I started a night high goods vehicle driver job earlier in the year after being out of work for a while. I love it so far, but there is one snag: I’ve been told I will only be paid for overtime every six months.
This means I am only earning about £400 a week – and last week it was about £330 – despite working long hours and undertaking plenty of overtime.
I am finding it hard to manage on that. I haven’t been given a written contract yet so can’t check my terms and conditions.
I don’t want to jeopardise my job because I know I am lucky to have one at the moment.
A HGV driver has been told by his employer he will be paid for overtime work every six months
Is the rule about employees only being paid overtime every six months a common one, and is my employer within its rights?
If not, how should I approach asking to be paid overtime more frequently without putting my job at risk?
Jayna Rana, This is Money, replies: Firstly, it is great news to hear that you have managed to get back into employment, especially in a role you’re enjoying with overtime opportunities.
Secondly, it is completely understandable to be unsure how and why the pay works in that way and being hesitant to question the employer about it and your contract, as you worry about losing the job.
While it appears overtime will make up a big whack of your pay, you have been informed that the extra time worked will only be paid every six months – or twice a year.
This is a particularly complex situation because you still haven’t received your written contract – which would be what stipulates your agreed working hours and salary let alone the rules around overtime pay and any other terms.
This is the first matter that the company needs to address. The law changed in April this year. If you were employed before then, they should have provided you with a contract within the first two months of employment.
However, if you were employed after April 2020, which is your situation, then they must give you the contract on or before your first day of employment. This is called a section 1 statement under the Employment Rights Act 1996.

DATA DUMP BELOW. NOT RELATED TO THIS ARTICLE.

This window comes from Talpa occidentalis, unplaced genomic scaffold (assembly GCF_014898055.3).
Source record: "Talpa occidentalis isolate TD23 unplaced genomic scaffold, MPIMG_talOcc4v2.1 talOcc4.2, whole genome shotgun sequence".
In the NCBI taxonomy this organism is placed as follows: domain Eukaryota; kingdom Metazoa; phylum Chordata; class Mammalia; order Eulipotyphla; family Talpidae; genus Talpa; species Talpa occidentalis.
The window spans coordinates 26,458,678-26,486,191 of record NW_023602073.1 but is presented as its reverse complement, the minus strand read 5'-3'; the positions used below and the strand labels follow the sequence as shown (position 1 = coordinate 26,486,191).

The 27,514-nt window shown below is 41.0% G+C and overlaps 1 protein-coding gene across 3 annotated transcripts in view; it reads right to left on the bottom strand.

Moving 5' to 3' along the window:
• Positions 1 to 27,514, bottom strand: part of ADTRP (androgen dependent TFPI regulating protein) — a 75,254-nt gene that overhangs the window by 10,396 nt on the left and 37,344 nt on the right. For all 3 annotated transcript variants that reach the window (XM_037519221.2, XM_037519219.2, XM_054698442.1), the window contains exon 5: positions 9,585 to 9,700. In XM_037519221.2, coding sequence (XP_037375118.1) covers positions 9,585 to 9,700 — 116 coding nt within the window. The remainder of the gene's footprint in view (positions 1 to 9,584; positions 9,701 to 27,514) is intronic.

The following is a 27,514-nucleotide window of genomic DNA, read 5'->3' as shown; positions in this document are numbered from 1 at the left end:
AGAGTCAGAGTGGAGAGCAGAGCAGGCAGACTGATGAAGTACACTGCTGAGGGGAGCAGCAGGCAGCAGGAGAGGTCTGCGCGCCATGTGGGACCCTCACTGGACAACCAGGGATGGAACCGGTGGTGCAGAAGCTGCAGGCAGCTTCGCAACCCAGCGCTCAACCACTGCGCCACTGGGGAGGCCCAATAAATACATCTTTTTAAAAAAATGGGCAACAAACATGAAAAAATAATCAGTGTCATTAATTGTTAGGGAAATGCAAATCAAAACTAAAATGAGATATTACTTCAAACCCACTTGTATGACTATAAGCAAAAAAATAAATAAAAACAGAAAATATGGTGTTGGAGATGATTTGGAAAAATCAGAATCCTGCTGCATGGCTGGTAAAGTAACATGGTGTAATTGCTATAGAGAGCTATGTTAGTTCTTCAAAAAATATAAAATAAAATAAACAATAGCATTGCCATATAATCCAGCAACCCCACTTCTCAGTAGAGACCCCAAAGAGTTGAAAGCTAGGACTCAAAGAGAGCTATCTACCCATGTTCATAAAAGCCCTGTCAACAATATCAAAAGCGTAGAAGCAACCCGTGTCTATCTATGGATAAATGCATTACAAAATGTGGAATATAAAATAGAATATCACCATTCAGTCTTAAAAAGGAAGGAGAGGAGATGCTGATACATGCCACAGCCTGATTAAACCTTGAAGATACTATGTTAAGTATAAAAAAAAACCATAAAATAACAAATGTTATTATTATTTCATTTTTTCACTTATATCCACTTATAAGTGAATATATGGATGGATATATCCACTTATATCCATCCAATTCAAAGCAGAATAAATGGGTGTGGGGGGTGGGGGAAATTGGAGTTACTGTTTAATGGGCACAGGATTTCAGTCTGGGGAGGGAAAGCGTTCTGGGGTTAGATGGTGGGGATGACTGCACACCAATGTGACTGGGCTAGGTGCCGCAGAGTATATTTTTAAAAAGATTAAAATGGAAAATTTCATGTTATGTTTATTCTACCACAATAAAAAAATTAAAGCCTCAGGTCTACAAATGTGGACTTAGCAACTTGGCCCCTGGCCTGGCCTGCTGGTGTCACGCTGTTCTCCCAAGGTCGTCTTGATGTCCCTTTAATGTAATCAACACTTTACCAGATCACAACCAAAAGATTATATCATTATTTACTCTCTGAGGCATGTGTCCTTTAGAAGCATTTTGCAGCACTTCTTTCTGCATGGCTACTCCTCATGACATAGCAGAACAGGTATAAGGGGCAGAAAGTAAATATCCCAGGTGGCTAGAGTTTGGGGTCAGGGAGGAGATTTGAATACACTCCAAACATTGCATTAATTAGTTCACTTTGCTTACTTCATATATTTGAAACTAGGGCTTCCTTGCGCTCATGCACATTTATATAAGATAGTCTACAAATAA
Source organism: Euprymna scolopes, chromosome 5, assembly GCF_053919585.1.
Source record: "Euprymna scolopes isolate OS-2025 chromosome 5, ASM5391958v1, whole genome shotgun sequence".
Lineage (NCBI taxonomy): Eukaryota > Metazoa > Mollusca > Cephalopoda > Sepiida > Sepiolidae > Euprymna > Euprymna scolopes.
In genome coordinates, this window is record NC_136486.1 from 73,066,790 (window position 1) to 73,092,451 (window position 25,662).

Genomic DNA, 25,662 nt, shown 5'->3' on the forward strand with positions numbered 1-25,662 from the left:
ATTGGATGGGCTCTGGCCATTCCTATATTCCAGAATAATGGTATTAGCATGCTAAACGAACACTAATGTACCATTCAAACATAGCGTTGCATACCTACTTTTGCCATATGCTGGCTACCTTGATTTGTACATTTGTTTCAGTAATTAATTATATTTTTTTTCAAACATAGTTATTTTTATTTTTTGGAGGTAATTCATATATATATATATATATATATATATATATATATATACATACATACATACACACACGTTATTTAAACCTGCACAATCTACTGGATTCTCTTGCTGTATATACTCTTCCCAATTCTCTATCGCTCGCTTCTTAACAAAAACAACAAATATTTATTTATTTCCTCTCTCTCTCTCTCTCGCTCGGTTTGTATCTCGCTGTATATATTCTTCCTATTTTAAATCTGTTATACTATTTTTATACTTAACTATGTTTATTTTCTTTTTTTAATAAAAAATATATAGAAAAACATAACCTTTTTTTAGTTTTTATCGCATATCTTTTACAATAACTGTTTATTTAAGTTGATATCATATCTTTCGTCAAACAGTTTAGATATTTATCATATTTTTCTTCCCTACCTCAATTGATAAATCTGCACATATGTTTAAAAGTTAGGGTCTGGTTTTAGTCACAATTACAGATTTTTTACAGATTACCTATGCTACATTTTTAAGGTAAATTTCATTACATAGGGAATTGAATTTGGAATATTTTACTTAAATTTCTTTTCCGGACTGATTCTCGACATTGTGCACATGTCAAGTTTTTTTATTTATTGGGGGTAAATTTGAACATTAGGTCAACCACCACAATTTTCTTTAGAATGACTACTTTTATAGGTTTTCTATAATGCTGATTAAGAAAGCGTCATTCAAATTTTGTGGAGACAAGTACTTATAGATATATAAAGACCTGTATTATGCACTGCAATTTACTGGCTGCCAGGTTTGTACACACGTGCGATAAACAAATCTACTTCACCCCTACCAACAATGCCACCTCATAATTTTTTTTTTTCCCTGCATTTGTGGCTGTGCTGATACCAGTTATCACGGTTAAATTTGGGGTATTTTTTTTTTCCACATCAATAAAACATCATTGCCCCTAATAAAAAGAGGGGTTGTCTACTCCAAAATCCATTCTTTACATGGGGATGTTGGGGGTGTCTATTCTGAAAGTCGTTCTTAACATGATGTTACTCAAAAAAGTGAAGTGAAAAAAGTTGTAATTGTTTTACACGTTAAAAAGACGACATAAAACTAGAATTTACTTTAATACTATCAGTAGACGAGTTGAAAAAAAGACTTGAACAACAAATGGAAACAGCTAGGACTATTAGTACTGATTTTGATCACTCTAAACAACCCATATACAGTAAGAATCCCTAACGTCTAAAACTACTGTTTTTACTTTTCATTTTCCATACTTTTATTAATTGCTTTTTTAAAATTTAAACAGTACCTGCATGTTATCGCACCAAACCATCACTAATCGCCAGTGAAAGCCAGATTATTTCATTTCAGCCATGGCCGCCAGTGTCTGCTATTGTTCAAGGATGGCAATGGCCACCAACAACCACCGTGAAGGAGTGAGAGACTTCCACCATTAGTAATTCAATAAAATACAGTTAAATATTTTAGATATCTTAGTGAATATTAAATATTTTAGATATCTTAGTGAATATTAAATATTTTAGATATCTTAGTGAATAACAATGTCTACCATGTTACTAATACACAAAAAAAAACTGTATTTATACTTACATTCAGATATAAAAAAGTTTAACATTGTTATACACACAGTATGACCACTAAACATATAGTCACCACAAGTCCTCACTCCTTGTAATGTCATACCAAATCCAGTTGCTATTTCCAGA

It seems as though your base pay is paid weekly, but your overtime is paid every six months. It is unusual to pay out overtime on a different date than you receive your normal pay.
If we were talking about commission or bonuses, then those quite often companies have different dates for payment, but that is more as a result of the longer period it takes to work out what commission or bonus you should be entitled to.
The overtime rate of pay can clearly be paid shortly after you have worked it, so there is no practical reason why this too cannot be paid out weekly.
David Israel, a partner in the employment team at the law firm Royds Withy King, replies: This is a very tricky situation and it has a number of aspects that we need to consider.
David Israel is a partner at Royds Withy King
I am very conscious that you do not want to ‘rock the boat’, in case that results in an unwelcome reaction from your employer. However, I do think it is worth asking the question.
When looking at the protection the law affords you, there are various rights that strike in from day one, and others that you will gain over time.
When looking at your day one rights, the first that your employer is already in breach of is its obligation to provide you with a written contract of employment.
If you were to bring a claim, then the Employment Tribunal would determine what particulars ought to have been included in your section 1 statement.
This does not give the Tribunal carte blanche to rewrite your contractual terms, but it does give it the ability to determine what you and your employer agreed would be the contract, providing such terms were legally allowed.
In addition, the Tribunal will generally award between two and four weeks’ pay by way of compensation.
If your concern is that the employer may react by taking steps against you, possibly the prospect of you being dismissed, you have some additional protections in this regard.
Ordinarily an employee only has the right to bring a claim of unfair dismissal once they have been employed for two years.
However, there is an exception to this and employees in some instances have the right to bring such a claim from day one.
The right to bring a claim for unfair dismissal before two years’ worth of employment includes when someone is dismissed because they make an allegation that their employer has infringed a relevant statutory right.
These would cover rights conferred by the Employment Rights Act 1996, in this case the provision of your contract of employment.
Jayna Rana, This is Money, adds: The lack of contract and payment terms could also give rise to other problems for you, for instance how much holiday pay you are entitled to.
If you have no fixed hours, then you calculate holiday pay by reference to a week’s average pay of all pay you receive.
This is worked out on the basis of the average from the past 52 weeks, or less if you have not been employed for the full 52 weeks.
This poses a problem, as you would presumably want your holiday pay to include the overtime, so you are more likely to want to take holiday after the first six months once overtime has been paid.
If you are being prevented from taking holiday, which the Working Time Regulations allow for, then this would be an additional limb to your complaint.
You should be protected if you raise these issues with the company. This may be a difficult task or your employer may surprise you – they may well welcome the chance to remedy things and if they don’t, your rights are highlighted by David above.